The fact that Rio Bravo is often referred to as a “response” to High Noon is evidence of the high level of importance America placed on the issue of communism in the Cold War era. American domestic and foreign political policy had permeated pop culture, and during this period, the American Western developed as a genre which espoused politically relevant themes, often reflecting the conflicting attitudes of the American people.
John Wayne, American Patriot
During the Cold War John Wayne was a vocal critic of Communism and the Soviet Union. For most of his acting career, he was an active Republican and a supporter of the House Un-American Activities Committee (HUAC). He even considered Senator Joseph McCarthy one of America’s “most misunderstood” heroes. However, Wayne once stated in a interview with Playboy to have been a socialist during his years at college at USC, and he admitted voting for Democratic nominee Franklin D. Roosevelt in the 1936 presidential election. In the same interview, he also expressed admiration for Democratic President Harry S Truman.
Wayne did not begin his career with an interest in politics. He focused on his career for most of the 1940s and did not pick a side on the communist debate. When the Motion Picture Alliance for the Preservation of American Ideals was established in 1944, Wayne was not very active in the group, since he was too busy making films and taking trips with the USO to the Pacific. However, Wayne was later struck with a high level of patriotism, regretting not enlisting in the Army and wishing to get more involved. It was not until he tired of the leftist movement in Hollywood in the 1950s that Wayne would be become an active member of the Alliance and an ardent anti-communist. Wayne would later be elected president of the Alliance for four terms.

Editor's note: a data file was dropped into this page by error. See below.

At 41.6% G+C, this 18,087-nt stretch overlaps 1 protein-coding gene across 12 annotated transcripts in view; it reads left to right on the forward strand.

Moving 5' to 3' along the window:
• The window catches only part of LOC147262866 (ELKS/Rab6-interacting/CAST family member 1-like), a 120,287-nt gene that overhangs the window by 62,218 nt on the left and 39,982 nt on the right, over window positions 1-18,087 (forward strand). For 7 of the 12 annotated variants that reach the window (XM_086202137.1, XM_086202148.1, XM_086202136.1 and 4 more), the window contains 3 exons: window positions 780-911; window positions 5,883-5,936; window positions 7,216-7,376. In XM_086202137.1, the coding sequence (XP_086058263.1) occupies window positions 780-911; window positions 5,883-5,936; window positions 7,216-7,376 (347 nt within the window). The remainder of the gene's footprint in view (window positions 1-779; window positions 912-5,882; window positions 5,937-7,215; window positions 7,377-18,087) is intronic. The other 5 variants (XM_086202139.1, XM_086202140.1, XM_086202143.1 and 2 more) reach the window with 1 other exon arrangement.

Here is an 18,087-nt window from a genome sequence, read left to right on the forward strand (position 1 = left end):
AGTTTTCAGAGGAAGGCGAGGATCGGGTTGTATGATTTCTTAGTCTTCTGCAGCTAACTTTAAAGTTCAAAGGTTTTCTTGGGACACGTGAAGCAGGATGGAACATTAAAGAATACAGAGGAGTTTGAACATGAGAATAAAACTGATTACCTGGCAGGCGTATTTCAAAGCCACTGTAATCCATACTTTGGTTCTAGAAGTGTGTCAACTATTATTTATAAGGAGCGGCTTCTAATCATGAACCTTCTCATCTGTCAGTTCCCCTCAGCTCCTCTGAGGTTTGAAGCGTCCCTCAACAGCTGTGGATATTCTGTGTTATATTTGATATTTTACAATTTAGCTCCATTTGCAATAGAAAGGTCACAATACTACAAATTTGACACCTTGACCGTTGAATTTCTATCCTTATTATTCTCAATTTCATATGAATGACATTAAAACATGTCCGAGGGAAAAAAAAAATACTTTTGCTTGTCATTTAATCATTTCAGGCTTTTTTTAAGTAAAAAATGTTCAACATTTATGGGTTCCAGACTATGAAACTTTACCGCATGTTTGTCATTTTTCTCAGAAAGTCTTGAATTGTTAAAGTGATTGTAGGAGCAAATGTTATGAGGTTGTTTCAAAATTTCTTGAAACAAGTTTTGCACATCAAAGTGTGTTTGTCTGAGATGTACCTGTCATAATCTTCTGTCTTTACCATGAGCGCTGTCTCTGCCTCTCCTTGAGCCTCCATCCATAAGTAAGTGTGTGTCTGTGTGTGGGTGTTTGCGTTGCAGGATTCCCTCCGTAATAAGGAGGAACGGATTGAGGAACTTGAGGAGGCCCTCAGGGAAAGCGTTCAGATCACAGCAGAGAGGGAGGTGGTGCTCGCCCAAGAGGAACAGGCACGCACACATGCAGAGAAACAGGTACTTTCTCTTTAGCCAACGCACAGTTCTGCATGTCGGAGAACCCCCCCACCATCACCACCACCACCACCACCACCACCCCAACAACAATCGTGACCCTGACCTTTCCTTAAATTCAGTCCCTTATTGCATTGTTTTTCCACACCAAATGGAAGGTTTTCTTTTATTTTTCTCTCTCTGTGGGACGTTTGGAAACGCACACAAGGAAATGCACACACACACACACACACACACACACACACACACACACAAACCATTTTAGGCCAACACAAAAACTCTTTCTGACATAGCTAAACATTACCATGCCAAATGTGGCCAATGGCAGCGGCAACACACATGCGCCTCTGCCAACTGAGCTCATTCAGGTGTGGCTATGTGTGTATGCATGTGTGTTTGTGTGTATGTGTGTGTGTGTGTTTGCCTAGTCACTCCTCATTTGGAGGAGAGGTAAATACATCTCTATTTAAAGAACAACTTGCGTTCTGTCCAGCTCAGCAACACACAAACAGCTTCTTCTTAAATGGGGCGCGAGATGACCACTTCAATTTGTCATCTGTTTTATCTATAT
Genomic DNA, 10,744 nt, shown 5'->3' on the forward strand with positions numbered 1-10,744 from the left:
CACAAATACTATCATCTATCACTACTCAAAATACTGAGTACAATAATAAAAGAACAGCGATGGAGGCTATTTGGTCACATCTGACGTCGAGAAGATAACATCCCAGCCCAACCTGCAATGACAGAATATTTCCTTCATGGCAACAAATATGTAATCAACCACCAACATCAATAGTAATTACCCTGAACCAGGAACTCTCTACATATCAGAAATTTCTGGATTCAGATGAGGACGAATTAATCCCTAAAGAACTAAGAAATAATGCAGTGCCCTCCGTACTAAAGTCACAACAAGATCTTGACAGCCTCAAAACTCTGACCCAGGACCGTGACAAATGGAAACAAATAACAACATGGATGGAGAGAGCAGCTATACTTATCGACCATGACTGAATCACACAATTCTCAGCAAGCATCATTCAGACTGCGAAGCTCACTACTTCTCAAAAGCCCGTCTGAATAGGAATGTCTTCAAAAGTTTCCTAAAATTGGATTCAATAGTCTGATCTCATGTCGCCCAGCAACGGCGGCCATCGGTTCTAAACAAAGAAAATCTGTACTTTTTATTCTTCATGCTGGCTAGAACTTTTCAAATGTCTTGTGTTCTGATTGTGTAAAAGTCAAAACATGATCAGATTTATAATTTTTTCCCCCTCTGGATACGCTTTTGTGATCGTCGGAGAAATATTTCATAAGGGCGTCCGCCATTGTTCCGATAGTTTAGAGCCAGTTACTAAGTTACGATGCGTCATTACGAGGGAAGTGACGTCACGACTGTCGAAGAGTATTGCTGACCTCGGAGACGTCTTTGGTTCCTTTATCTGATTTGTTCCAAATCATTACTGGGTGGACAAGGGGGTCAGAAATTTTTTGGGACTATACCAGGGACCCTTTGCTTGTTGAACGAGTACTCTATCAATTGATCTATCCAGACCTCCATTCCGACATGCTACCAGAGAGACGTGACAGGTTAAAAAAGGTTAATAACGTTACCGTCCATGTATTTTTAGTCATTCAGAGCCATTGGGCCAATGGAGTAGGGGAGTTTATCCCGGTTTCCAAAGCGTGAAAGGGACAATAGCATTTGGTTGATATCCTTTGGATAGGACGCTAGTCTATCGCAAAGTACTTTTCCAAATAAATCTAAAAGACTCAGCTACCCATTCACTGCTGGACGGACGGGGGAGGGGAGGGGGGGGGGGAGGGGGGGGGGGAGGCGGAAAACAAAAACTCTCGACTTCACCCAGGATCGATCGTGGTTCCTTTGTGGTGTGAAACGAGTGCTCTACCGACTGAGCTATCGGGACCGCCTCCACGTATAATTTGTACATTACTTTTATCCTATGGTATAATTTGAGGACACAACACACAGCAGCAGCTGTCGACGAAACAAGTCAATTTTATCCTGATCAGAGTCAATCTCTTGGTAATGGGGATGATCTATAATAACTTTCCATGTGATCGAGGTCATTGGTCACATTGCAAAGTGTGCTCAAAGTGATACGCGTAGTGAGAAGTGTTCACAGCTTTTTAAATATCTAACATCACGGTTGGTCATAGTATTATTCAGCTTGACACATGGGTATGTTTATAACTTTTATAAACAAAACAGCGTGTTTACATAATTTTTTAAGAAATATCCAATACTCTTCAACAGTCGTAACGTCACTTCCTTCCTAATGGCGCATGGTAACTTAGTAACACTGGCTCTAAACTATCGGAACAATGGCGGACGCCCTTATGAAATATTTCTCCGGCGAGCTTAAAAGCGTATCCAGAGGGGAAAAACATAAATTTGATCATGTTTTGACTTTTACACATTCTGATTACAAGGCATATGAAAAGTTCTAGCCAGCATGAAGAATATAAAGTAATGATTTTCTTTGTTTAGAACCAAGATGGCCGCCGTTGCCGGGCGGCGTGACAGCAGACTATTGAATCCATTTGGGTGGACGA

Wayne was a very active President, and showed a growing interest in making Cold War propaganda movies. Wayne would make movies like 1952’s Big Jim McLain, in which Wayne plays a HUAC investigator in Hawaii. He was very vocal against Fred Zimmerman’s 1952 film High Noon. Wayne saw it as a rebuke of HUAC’s anti-communist activities, also hating the film’s “leftist” message which he believed was promoting collectivism. Towards the end of High Noon, the main character (Gary Cooper as Will Kane) takes off his US Marshal Badge, throws it on the ground, and steps on it. Wayne saw this as an image of turning away from America, also stating that is was un-American and cowardly to ask for help like Will Kane in High Noon. Wayne’s image as a tough, independent American cowboy displayed his conservative, anti-communist politics to an American audience eager for such role models.
John Wayne was a symbol for America during the Cold War. His cowboy characters embodied the ideals and values that America was promoting, especially contrasted against those of communism: hard work, justice, and freedom. He was a champion against communism and fought to preserve those ideals through public service, political lobbying, and most importantly, his movies.